Top management conservatism and corporate risk strategies: Evidence from managers' personal political orientation and corporate tax avoidance

Dane M. Christensen, Dan S. Dhaliwal, Steven Boivie, Scott D. Graffin

Research output: Contribution to journalArticle

72 Scopus citations

Abstract

We investigate whether managers' personal political orientation helps explain tax avoidance at the firms they manage. Results reveal the intriguing finding that, on average, firms with top executives who lean toward the Republican Party actually engage in less tax avoidance than firms whose executives lean toward the Democratic Party. We also examine changes in tax avoidance around CEO turnovers and find corroborating evidence. Additionally, we find that political orientation is helpful in explaining top management team composition and CEO succession. Our paper extends theory and research by (1) illustrating how tax avoidance can serve as another measure of corporate risk taking and (2) using political orientation as a proxy for managerial conservatism, which is an ex ante measure of a manager's propensity toward risk.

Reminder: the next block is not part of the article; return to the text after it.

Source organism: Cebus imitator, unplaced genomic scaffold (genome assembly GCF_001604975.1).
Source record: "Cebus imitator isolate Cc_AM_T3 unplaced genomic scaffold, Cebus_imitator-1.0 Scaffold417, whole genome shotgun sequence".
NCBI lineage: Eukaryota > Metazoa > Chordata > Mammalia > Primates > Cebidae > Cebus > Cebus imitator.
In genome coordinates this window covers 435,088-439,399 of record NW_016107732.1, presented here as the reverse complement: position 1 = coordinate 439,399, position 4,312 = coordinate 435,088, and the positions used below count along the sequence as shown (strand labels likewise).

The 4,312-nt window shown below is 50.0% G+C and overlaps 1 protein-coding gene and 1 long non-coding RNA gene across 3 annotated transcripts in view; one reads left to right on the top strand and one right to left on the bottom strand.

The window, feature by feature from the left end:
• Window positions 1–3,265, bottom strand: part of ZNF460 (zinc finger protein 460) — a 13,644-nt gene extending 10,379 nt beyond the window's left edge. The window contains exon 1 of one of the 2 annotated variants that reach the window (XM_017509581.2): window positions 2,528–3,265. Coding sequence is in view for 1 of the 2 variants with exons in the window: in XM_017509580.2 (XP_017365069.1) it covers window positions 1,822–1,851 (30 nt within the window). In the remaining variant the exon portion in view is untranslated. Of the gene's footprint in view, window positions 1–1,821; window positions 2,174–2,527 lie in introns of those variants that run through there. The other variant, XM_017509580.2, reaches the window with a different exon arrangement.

Original languageEnglish (US)
Pages (from-to)1918-1938
Number of pages21
JournalStrategic Management Journal
Volume36
Issue number12
DOIs
StatePublished - Dec 2015

Keywords

  • CEO/TMT decision making
  • political orientation
  • risk
  • tax avoidance
  • upper echelons

ASJC Scopus subject areas

  • Business and International Management
  • Strategy and Management

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